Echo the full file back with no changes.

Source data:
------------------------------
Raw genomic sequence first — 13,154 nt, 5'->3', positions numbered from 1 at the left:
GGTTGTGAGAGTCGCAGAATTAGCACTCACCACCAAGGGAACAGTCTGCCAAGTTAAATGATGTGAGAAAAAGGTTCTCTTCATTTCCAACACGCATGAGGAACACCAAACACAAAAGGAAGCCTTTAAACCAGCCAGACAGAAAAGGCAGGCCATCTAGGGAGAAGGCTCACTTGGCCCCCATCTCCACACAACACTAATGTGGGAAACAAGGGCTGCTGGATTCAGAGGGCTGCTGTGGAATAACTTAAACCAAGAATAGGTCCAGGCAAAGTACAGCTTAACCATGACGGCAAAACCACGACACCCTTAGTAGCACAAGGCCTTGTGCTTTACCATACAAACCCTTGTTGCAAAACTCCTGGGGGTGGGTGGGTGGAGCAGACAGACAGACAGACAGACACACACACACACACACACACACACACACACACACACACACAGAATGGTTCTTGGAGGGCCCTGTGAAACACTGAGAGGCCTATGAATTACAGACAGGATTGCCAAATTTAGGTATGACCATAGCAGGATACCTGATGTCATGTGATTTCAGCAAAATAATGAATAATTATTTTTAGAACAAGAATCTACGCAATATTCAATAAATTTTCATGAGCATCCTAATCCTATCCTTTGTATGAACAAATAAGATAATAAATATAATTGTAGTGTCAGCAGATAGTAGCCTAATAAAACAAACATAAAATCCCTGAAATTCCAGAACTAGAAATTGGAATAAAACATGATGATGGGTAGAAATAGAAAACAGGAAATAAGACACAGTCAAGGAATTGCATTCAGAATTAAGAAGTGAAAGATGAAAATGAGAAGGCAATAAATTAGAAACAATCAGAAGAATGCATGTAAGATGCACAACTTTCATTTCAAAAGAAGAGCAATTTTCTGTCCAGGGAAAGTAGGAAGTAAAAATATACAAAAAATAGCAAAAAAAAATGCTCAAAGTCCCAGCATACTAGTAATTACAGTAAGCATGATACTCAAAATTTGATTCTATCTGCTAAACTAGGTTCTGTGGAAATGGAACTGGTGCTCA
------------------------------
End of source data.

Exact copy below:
Raw genomic sequence first — 13,154 nt, 5'->3', positions numbered from 1 at the left:
GGTTGTGAGAGTCGCAGAATTAGCACTCACCACCAAGGGAACAGTCTGCCAAGTTAAATGATGTGAGAAAAAGGTTCTCTTCATTTCCAACACGCATGAGGAACACCAAACACAAAAGGAAGCCTTTAAACCAGCCAGACAGAAAAGGCAGGCCATCTAGGGAGAAGGCTCACTTGGCCCCCATCTCCACACAACACTAATGTGGGAAACAAGGGCTGCTGGATTCAGAGGGCTGCTGTGGAATAACTTAAACCAAGAATAGGTCCAGGCAAAGTACAGCTTAACCATGACGGCAAAACCACGACACCCTTAGTAGCACAAGGCCTTGTGCTTTACCATACAAACCCTTGTTGCAAAACTCCTGGGGGTGGGTGGGTGGAGCAGACAGACAGACAGACAGACACACACACACACACACACACACACACACACACACACACACAGAATGGTTCTTGGAGGGCCCTGTGAAACACTGAGAGGCCTATGAATTACAGACAGGATTGCCAAATTTAGGTATGACCATAGCAGGATACCTGATGTCATGTGATTTCAGCAAAATAATGAATAATTATTTTTAGAACAAGAATCTACGCAATATTCAATAAATTTTCATGAGCATCCTAATCCTATCCTTTGTATGAACAAATAAGATAATAAATATAATTGTAGTGTCAGCAGATAGTAGCCTAATAAAACAAACATAAAATCCCTGAAATTCCAGAACTAGAAATTGGAATAAAACATGATGATGGGTAGAAATAGAAAACAGGAAATAAGACACAGTCAAGGAATTGCATTCAGAATTAAGAAGTGAAAGATGAAAATGAGAAGGCAATAAATTAGAAACAATCAGAAGAATGCATGTAAGATGCACAACTTTCATTTCAAAAGAAGAGCAATTTTCTGTCCAGGGAAAGTAGGAAGTAAAAATATACAAAAAATAGCAAAAAAAAATGCTCAAAGTCCCAGCATACTAGTAATTACAGTAAGCATGATACTCAAAATTTGATTCTATCTGCTAAACTAGGTTCTGTGGAAATGGAACTGGTGCTCA